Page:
By Phyllis M. Daugherty
Updated: 05/13/2009 03:11:32 PM PDT
SELECTING the Los Angeles City Animal Services General Manager has become the humane world's version of "American Idol."
E-blasts promote contenders and phones frantically submit votes, while contestants navigate their way through a maze of sniping and in-house politics to try to survive until the selection date. Recently animal services General Manager Ed Boks extended his tenure by tap dancing through a litany of City Council and public criticisms and by maintaining self-serving blogs to defend his controversial sideshow antics, such as, "Hooters for Neuters" and the parolee-staffed Pit Bull Academy.
Boks was hired in 2006 to extricate Mayor Villaraigosa from the political nightmare caused by his promise to animal-activists to fire Boks' predecessor, Guerdon Stuckey, whose accomplishments were acceptable by industry standards.
Boks recently resigned amid the furor over a settlement for his alleged sexual harassment of a female volunteer. The week before, Boks' prior employer, New York City Animal Care & Control also settled a lawsuit on Boks' behalf for racial discrimination - filed before Boks came to Los Angeles.
L.A. Animal Services is a serious and vital public health and safety agency - not a circus; and in that capacity it deserves the same respect as police or fire agencies.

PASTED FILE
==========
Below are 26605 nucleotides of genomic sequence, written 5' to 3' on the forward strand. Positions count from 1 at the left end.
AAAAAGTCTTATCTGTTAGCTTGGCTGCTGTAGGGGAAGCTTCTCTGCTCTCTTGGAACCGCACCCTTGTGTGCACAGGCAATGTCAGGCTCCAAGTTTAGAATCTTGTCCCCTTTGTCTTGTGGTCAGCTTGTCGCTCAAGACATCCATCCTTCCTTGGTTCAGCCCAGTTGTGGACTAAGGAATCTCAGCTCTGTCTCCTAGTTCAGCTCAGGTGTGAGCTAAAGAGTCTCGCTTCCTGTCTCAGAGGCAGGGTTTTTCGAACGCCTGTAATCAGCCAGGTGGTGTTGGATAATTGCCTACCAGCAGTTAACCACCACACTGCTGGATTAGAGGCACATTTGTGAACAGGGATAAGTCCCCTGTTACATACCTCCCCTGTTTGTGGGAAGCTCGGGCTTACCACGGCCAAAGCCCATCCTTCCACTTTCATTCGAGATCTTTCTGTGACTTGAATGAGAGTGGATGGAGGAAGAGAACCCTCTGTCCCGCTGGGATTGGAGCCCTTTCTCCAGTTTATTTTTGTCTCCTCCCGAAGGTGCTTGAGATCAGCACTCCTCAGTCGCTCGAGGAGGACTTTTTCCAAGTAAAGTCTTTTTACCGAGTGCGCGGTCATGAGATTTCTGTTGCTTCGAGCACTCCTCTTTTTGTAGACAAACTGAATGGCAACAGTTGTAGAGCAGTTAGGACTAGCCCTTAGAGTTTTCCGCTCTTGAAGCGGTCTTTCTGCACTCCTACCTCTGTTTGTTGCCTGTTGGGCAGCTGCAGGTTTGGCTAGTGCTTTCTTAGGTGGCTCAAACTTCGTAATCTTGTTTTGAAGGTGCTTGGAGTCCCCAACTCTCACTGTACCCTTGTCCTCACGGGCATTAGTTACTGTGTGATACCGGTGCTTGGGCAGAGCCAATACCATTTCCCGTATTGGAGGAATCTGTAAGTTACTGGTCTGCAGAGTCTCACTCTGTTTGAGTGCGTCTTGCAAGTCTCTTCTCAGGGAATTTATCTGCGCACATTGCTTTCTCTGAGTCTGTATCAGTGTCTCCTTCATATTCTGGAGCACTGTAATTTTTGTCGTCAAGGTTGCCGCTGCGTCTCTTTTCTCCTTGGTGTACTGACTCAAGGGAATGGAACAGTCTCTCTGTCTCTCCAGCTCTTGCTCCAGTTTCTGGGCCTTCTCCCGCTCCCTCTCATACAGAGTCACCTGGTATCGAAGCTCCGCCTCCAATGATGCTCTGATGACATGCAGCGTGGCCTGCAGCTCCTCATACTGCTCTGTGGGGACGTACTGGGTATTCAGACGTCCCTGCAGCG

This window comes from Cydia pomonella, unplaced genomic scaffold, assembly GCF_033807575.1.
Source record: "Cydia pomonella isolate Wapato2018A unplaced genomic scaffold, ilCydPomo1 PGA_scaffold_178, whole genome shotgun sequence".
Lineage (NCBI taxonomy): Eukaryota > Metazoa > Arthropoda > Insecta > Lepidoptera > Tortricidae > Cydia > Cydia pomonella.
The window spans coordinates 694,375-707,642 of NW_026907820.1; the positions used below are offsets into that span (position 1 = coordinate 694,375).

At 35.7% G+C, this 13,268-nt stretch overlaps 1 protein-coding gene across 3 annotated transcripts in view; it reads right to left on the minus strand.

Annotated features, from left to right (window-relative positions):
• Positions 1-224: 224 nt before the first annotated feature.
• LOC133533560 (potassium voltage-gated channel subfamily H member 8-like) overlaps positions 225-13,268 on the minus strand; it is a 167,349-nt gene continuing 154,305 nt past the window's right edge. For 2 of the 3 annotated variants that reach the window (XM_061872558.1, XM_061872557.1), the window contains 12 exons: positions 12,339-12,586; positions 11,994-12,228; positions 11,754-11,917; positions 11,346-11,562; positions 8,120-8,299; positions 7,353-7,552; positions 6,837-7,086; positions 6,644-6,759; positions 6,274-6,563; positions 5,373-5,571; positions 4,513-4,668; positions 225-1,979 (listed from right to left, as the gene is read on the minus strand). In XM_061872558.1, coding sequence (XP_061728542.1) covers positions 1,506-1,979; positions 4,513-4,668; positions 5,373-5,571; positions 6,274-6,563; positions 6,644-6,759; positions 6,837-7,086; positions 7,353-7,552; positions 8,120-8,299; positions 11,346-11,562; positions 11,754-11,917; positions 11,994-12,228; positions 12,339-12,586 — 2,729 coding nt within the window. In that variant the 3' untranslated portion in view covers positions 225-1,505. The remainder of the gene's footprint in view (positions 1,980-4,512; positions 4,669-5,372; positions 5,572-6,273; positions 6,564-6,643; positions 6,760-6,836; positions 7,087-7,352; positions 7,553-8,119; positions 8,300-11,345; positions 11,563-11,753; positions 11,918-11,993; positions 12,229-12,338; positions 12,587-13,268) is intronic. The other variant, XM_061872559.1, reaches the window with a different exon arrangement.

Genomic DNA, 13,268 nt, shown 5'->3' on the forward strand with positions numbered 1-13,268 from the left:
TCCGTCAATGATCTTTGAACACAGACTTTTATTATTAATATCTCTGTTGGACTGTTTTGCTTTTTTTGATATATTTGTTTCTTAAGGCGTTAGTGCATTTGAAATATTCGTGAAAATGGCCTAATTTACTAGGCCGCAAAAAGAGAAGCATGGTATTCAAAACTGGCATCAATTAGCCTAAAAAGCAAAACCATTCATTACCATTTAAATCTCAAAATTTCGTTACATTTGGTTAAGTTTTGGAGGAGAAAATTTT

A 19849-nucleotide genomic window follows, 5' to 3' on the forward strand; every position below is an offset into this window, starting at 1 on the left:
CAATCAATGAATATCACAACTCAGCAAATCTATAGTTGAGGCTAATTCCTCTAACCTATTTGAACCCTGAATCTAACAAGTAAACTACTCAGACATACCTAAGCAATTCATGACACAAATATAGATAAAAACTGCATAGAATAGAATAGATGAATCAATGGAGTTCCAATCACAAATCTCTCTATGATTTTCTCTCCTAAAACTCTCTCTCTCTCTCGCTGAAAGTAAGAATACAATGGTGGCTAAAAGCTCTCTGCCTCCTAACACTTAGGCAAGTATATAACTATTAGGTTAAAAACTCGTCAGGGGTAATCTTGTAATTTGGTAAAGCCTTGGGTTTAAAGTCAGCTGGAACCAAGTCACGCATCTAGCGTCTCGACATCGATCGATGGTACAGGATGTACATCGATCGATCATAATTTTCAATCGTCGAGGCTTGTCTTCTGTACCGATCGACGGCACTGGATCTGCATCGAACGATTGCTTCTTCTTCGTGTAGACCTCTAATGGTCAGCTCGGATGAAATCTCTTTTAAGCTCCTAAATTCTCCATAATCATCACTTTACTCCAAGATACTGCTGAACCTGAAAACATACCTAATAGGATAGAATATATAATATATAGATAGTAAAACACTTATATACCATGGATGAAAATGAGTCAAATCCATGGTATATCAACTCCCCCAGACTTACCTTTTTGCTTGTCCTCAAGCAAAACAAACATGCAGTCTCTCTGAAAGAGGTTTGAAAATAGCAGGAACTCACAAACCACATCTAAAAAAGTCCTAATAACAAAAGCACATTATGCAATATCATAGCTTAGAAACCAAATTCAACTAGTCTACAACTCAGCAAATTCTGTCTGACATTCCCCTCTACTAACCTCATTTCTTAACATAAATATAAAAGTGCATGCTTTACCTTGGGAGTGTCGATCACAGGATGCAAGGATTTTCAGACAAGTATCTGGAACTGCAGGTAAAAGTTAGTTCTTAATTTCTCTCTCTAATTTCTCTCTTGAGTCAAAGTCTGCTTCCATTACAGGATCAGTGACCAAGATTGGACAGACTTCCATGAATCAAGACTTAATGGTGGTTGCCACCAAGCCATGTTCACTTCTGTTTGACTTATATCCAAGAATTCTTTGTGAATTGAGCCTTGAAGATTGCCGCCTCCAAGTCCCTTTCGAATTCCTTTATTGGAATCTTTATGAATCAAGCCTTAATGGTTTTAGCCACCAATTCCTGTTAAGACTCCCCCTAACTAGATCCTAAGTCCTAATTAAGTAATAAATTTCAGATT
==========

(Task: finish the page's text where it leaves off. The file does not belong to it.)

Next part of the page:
LAAS employees, our city's animals and the public must not be subjected to further games of "musical general managers." Because the victims they serve are voiceless, the dangerous
and disheartening work done by this department is largely undervalued and overlooked until a major disaster occurs.
In 1999, Los Angeles property owners agreed to pay $154 million in bond indebtedness for new shelters for the city's unwanted or homeless animals. This was done on the promise that it would end overcrowding, pet-overpopulation would decrease, and dangerous dog packs would disappear from the streets.
It is now the obligation of our elected officials to fulfill their part of that commitment by assuring these facilities and the city's very successful spay/neuter campaigns are managed and maintained so that we accomplish these goals.
Los Angeles cannot risk the experiment of transferring our sheltering responsibilities to private organizations because of the legal mandates for municipal animal control. Nor can we abdicate our responsibility to the county, which is struggling under even greater problems of shelter overpopulation and understaffing.
In these dire economic times, we must seriously address the problems that cause animals to be dumped in shelters and drain city resources. We can start with serious enforcement of the myriad humane laws in the state, county and city codes.
It is important that an animal is sterilized but more important that it is well treated. Los Angeles can join other local cities in implementing a program that holds offending pet owners financially responsible for the administrative costs incurred in enforcing humane laws.